However, the legislators are responsible for giving the legal opportunity to keep a person in custody for the unlimited term without taking to court, since the law does not stipulate the time, during which a detained must be taken to the “settlement, where the court works”. The determination of the moment, from which the 48-hour term is beginning, fully depends on the law-enforcing organ, which realizes the detention.

In the case of Aleksey Nechaev, the General Prosecutor’s office needed more than three weeks for taking the detained from the Crimea to Kyiv. And, obviously, this is not the maximal term, and Nechaev is not the only person, who has suffered from the slow transportation.

Every man of sense understands that a detained must be transported to court as soon as possible. Yet, everyone, who has any experience in the sphere of legal proceedings, knows how often the law-enforcing organs neglect the references to the Constitution, say nothing of such “vague” concepts as “meaning of law” and “common sense”. Taking into account this approach of the fighters with crime, the future of Nechaev seems to be rather obscure: the law does not stipulate that he must be transported to this “settlement” at all.

Evidently, the officers of the General Prosecutor’s office know about this provision and believe that, since they acted according to the permission of the Pecherskiy court, they must not obey part 3 Article 29 of the Constitution, which obliges to conduct the court check within 72 hours.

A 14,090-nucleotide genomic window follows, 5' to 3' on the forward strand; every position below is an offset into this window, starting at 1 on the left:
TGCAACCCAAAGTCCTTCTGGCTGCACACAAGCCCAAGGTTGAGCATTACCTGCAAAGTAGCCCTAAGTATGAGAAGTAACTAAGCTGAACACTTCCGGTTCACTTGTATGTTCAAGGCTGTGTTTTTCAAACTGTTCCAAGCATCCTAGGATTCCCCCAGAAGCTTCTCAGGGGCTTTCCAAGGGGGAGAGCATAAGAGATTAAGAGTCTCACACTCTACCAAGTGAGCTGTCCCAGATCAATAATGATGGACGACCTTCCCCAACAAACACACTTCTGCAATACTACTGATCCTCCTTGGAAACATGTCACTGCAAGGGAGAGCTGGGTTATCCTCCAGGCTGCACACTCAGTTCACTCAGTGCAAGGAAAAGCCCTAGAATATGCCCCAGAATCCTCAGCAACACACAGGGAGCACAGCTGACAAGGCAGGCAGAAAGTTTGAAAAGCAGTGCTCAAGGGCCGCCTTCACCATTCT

However, the preliminary court check realized by a judge, who issues the permission for the detention in the accordance with Article 165(2) of the CPC, does not cancel the duty to take the detained to court for verifying the legality of this detention. Although the clauses of Article 29 of the Constitution are formulated not quite accurately and can raise some doubts, but the provision of Article 5 §3 of the Convention on the protection of human rights and fundamental freedoms is absolutely indubitable: “every detained… must be immediately taken to a judge or another official person, who have a judicial power”. The term “immediately” may be interpreted in different ways, but it is clear that 21-day term does not correspond to it.